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To George Washington from John Mitchell, 4 May 1790

From John Mitchell

Colrain Township Lancaster County & state of Pennsylvania

Honoured SirMay 4th 1790

As it is a virtue highly to be commended in every member of society to study the benefit of the body at large more than their own private interest so it is more particularly incumbent on those who are placed at the helm of affairs and are as it were the soul of the body politic to exercise this virtue in an eminent degree and I may justly say without flattery that you sir have given sufficient evidence to the inhabitants of the United States of America by your disinterested conduct since you were called to the office of Generallisimo in the contest between Great Britain and America that you possess this virtue, in proportion to your elevation in office above others And therefore no doubt you will attend to every opportunity of doing any thing that you find will tend to the advantage of the United states and impartially examine the merit of any thing that may be submitted to your judgment taking this for granted I a poor obscure farmer who never saw your face nor have had any other knowledge of you than what I have acquired by common fame make bold to offer a few thoughts to your consideration You sir are sensible that the depriciation of the Continental money has rendered the circulation of paper currency impracticable and it appears to me that we never can have a sufficient medium of circulation otherwise than by coining gold and silver unless that trade can be otherwise regulated and manifacturies more attended to among ourselves than they have been heretofore And it is generally allowed that we have a sufficiency of gold and silver mines to supply us in a medium of circulation if they were opened I myself now possess a plantation through which a vein of mine runs which is supposed to be several miles in length which I am credibly informed has been proven to be silver and as I am not able to open it if you think proper to take any notice of it I shall chearfully submit it to your disposal and leave it to your generosity to allow me what you think fit for my good will of it you can have sufficient information about it by employing a man skilled in minerals to ⟨co⟩me and try it I shall take it as a great favour if you condescend to ⟨se⟩nd me a few lines the first opportunity to let me know whether or no you intend to do any thing in it which if you do I shall perhaps be able to inform you how you may conveniently bring a considerable length of the vein into your possession1 I am Honoured sir with due respect your cordial friend & Hume Servt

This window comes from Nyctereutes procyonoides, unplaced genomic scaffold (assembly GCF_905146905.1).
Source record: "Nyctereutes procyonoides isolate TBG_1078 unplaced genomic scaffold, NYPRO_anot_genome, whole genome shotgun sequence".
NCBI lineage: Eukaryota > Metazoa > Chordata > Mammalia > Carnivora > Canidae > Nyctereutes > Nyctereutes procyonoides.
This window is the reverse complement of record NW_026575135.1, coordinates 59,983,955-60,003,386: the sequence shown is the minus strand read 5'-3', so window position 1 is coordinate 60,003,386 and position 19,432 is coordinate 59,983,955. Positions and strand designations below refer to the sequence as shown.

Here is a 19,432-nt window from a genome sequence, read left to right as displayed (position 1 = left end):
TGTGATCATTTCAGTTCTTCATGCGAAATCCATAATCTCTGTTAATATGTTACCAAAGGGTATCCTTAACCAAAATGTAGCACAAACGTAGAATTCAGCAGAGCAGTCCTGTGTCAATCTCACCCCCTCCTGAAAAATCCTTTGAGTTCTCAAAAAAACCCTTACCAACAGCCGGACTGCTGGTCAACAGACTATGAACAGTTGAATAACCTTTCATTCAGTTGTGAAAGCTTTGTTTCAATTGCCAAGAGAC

John Mitchell

ALS, DNA: RG 59, Miscellaneous Letters.

1Silver was mined in Pequea Township in western Lancaster County in the eighteenth century (see Eckman, “Early Silver Mining in Lancaster County,” description begins D. J. Eckman. “Early Silver Mining in Lancaster County and Location of Mines” Historical Papers and Addresses of the Lancaster County Historical Society 31 (1927): 21–24. description ends 21–24). Small amounts of silver have been mined elsewhere in the county, but no record of any silver mining in Colerain Township has been found. Mitchell has not been identified, but property tax records reveal that a John Mitchell owned land in Colerain Township from 1785 to 1790—one hundred acres in 1788. The 1791 return has a line drawn through Mitchell’s name, suggesting that he no longer owned the property at that date. Mitchell does not seem to have resided in Colerain Township. His efforts to have the federal government purchase the land were unsuccessful. The editors are indebted to Mr. John W. W. Loose, President Emeritus of the Lancaster County Historical Society, for assistance on this point.

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